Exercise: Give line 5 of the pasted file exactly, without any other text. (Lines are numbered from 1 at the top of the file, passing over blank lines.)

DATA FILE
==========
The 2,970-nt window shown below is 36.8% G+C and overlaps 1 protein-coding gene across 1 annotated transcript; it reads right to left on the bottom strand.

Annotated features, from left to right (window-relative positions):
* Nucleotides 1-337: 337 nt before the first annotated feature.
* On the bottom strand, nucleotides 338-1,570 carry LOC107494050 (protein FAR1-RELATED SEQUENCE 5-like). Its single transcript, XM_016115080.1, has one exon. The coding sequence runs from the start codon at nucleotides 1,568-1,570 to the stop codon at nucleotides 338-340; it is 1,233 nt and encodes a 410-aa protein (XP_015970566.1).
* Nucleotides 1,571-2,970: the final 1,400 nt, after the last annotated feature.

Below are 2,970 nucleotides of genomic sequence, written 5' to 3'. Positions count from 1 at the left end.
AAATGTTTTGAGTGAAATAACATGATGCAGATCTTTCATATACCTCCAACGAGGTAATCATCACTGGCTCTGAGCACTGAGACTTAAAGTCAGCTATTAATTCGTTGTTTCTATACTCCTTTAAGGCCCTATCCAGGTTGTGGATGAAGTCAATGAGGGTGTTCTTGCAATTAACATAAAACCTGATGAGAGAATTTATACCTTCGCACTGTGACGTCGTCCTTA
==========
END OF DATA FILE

* Nucleotides 1,571-2,970: the final 1,400 nt, after the last annotated feature.